A professor of mine once cautioned against parenting books, warning us that parenting cannot be neatly wrapped up in 10 chapters. I listened and stored it somewhere inside my brain.
When I had Emily, his warning slipped back into my consciousness. Yet, when Emily wasn't sleeping through the night, I resorted to reading one sleep book.
The author's language was too terse, too strong, too deterministic. I just didn't buy that if I didn't get my kid on a sleep schedule immediately her whole life would be screwed up. I stopped reading after a couple of chapters.
Even so, I had allowed certain phrases to penetrate my defenses. It was painful. If Emily refused to sleep, I thought about her long term consequences. I envisioned her energy lagging because her night time was shorter than the recommended 12 hours. I was sure that I was already making a mess of her life.
I started feeling guilty. So guilty, in fact, that I would lie in bed at night, paralyzed by that inner demon's whispers.
It took a few months (okay a year) of coaching from my husband to finally elevate myself above the harmful affects of that demon.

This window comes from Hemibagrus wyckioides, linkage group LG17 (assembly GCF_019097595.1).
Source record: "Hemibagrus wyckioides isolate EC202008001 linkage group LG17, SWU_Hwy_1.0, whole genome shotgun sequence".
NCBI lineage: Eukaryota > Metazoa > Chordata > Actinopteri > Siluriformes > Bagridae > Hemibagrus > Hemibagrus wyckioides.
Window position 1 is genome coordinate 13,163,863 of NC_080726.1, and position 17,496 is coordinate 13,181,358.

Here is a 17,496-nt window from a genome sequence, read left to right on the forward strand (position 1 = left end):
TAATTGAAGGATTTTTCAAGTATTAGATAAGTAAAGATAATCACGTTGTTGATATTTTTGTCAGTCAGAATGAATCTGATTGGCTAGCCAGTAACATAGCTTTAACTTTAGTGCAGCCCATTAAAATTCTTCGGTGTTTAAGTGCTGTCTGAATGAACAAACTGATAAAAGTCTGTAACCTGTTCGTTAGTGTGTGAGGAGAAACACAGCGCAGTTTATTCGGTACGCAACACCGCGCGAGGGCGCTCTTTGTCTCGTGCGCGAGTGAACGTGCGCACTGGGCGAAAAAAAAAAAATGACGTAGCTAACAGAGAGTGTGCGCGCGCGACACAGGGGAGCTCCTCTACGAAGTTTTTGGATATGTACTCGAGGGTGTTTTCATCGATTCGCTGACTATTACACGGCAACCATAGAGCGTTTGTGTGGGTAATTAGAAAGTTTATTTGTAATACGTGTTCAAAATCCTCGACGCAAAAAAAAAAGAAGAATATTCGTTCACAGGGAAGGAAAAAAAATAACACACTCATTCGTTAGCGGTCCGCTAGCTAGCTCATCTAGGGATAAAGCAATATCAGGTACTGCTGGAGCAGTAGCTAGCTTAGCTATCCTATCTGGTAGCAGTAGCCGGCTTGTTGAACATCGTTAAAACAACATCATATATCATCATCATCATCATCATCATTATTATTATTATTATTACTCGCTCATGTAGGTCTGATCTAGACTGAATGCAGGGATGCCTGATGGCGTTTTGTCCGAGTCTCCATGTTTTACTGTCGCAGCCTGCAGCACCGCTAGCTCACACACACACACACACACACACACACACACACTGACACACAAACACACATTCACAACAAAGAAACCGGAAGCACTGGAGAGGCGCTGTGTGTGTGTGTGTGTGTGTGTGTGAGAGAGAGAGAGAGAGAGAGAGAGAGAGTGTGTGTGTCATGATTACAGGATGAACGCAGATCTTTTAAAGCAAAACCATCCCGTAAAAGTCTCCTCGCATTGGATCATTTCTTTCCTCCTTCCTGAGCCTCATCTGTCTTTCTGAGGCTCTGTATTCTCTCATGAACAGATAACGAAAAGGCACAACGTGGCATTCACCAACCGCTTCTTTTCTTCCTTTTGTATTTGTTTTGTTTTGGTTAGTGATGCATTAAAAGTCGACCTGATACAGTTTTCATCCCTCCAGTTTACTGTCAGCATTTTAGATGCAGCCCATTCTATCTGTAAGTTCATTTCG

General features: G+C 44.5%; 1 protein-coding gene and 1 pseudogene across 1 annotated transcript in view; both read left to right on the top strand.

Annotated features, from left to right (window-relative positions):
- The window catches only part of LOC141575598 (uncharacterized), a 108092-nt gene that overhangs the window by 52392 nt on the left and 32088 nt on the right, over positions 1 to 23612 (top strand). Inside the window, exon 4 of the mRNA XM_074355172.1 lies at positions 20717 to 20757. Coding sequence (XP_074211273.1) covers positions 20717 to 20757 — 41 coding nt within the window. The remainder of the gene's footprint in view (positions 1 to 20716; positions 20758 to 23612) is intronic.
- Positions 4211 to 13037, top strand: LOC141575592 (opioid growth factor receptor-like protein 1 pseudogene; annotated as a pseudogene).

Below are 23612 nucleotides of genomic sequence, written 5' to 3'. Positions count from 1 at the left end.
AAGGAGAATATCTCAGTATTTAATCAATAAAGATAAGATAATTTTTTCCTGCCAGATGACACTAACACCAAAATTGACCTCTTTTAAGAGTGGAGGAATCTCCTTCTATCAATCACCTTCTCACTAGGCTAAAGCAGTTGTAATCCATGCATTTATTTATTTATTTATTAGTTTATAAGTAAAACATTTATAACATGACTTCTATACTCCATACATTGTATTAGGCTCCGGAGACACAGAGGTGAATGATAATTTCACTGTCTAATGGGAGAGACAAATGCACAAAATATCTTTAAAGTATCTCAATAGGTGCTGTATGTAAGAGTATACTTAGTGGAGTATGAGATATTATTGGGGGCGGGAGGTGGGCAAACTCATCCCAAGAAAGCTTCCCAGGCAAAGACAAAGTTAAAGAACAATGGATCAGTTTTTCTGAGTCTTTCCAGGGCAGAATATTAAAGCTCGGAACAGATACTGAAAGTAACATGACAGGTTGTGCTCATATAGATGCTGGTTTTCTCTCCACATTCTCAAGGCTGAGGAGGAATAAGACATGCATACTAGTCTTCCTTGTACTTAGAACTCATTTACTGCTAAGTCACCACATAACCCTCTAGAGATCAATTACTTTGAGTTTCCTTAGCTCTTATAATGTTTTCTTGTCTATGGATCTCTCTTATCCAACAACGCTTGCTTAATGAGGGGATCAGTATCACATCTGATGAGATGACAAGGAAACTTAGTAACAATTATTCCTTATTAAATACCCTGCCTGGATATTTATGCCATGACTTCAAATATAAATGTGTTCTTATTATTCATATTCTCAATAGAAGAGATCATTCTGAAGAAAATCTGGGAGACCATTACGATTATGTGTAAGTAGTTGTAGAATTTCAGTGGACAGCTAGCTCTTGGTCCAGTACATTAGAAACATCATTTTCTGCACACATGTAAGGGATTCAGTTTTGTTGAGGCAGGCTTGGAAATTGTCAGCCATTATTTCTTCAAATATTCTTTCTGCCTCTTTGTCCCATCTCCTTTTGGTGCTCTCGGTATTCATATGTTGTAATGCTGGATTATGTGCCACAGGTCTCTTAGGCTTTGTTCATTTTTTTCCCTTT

When Andrew was born, I determined I would read his signals. I would, metaphorically, "go with the flow." I also decided to listen to my professor's warning and not turn to immediately to a parenting book if things went awry.
This doesn't mean that I find all parenting books to be harsh and demanding. No, they have their place. And, if they work for you? Why not use them. But, for me? It was too much pressure.
So, I went with my instincts. Yes, those first couple months were hard. Yes, I often dreamt about sleep filled nights. Still, I knew that sleep would come. Eventually.
And, you know what? It has.
1 hour ago